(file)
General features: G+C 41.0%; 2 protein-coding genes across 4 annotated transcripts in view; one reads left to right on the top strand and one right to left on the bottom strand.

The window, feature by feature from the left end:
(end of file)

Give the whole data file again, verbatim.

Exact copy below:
General features: G+C 41.0%; 2 protein-coding genes across 4 annotated transcripts in view; one reads left to right on the top strand and one right to left on the bottom strand.

The window, feature by feature from the left end: